The NBA gives out an award each year to the player who improves most from one season to the next.
Arguably even more impressive is when a player clearly progresses his game in the middle of the season. There is less time to work on skills and break down your strengths and weaknesses during the hectic schedule of a season than there is during the summer.
Since there is no award dedicated to in-season improvement, USAbetting would like to give some credit to eight players who improved their games the most from the beginning of the season to now.
Jayson Tatum, Boston Celtics
Tatum is the guy on this list whose leap was the most meaningful. Last season and early this season, the 22-year-old forward continued to flash his star potential in many games. He had the offensive talent and tools on defense to succeed, but many times he would settle for bad shots, fail to make the right offensive read or not play quite hard enough on defense.
In late January, Tatum flipped a switch. He ramped up his production and ended up averaging a sparkling 30.7 points, 7.9 rebounds, 3.2 assists, 1.3 steals and 1.2 blocks in 37.3 minutes per game in February. His shooting slash was 49.4/48.1/76.9, and that was with a high volume of shots from the three-point and free-throw lines. His improvement was really in every part of the game and he was also more aggressive.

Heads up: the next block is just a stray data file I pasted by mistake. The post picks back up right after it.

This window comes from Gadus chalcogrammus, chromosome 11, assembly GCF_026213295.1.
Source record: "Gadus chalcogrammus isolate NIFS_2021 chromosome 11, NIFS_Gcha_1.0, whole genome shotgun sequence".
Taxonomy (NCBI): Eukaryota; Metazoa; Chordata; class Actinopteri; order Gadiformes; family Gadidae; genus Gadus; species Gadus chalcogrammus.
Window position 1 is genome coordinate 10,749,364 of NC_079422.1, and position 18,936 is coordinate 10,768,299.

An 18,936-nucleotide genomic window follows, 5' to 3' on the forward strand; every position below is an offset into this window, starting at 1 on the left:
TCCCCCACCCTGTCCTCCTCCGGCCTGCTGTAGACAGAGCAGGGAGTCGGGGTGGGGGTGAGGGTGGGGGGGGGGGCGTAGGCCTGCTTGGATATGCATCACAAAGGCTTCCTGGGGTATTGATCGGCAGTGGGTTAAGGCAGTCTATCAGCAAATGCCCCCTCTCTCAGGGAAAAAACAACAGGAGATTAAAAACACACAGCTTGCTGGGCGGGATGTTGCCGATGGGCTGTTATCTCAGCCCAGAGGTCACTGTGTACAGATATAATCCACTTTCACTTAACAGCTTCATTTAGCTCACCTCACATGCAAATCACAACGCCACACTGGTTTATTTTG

With Tatum now looking like a full-fledged superstar, it is safe to say Boston will remain in the running for the Eastern Conference crown for the foreseeable future.
Shake Milton, Philadelphia 76ers
Injuries and awkward fits on the court have hampered the 76ers’ season. However, one massive silver lining is the development of Milton as a viable big-minute backcourt player for Philadelphia.
Through January 27, Milton’s production was modest — 4.5 points in just 10.7 minutes per game on a shooting slash of 38.6/29/66.7. No one could have expected that the 23-year-old guard’s next 18 games would yield 13.3 points in 25.7 minutes per game with lights-out shooting percentages of 53.8/52/80.6.